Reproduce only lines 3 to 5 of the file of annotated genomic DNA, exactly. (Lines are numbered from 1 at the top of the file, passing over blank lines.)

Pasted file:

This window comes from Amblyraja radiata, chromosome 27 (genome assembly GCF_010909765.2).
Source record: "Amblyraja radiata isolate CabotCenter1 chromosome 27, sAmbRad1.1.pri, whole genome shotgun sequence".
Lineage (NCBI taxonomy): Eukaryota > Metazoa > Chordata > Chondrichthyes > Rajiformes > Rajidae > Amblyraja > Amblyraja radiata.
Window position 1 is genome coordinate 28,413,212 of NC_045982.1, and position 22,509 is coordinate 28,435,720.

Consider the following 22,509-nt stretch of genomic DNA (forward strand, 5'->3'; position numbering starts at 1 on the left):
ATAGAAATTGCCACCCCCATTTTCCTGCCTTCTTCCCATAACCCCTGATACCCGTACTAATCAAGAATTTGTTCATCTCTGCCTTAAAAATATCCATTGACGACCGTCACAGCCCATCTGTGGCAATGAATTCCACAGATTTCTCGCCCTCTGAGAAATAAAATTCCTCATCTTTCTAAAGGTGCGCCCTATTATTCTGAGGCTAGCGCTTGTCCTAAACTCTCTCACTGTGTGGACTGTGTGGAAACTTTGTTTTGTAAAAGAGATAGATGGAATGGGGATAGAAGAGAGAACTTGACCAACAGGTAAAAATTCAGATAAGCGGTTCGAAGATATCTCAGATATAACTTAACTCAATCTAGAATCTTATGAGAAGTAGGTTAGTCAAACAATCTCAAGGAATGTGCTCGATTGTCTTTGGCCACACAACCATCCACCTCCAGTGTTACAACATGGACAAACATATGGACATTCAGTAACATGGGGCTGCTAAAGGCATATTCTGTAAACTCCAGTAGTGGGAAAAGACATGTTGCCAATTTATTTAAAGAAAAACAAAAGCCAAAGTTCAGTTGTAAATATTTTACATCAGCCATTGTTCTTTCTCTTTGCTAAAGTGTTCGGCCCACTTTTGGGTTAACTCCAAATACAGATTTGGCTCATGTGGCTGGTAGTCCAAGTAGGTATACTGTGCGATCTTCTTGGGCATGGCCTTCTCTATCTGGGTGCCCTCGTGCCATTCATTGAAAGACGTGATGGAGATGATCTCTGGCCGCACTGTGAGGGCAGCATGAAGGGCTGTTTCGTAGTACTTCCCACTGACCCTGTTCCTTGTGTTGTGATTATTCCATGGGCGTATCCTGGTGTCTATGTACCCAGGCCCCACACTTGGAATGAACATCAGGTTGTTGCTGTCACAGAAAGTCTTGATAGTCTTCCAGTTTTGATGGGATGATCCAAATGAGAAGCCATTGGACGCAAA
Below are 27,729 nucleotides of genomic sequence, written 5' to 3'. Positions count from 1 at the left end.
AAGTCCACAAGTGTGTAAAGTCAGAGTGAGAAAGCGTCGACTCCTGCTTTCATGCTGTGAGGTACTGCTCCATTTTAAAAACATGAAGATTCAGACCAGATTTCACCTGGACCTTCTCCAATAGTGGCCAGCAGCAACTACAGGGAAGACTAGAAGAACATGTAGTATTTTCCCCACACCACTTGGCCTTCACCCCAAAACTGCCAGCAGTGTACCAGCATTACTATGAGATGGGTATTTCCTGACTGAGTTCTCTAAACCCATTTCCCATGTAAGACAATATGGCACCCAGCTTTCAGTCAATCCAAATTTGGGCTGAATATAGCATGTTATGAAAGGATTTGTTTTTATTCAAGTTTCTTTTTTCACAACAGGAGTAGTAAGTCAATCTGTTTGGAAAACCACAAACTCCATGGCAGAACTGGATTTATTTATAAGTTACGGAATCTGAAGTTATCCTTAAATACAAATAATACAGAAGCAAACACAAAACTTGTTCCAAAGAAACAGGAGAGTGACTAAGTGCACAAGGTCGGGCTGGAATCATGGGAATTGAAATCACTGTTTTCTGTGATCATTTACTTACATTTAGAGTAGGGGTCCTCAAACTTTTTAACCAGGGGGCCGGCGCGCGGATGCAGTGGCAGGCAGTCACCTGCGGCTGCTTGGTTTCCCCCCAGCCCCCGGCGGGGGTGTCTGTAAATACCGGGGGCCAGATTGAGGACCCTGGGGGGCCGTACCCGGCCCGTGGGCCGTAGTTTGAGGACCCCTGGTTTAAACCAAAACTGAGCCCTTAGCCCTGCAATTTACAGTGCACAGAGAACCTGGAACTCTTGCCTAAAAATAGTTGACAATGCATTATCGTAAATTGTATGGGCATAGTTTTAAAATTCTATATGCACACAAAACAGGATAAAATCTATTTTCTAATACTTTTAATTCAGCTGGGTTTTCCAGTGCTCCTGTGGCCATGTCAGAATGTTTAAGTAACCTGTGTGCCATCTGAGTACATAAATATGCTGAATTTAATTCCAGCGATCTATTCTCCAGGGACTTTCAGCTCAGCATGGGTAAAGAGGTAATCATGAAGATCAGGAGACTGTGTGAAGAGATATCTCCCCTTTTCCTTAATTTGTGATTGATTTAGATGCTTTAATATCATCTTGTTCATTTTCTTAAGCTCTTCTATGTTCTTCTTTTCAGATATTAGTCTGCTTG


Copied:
Lineage (NCBI taxonomy): Eukaryota > Metazoa > Chordata > Chondrichthyes > Rajiformes > Rajidae > Amblyraja > Amblyraja radiata.
Window position 1 is genome coordinate 28,413,212 of NC_045982.1, and position 22,509 is coordinate 28,435,720.

Consider the following 22,509-nt stretch of genomic DNA (forward strand, 5'->3'; position numbering starts at 1 on the left):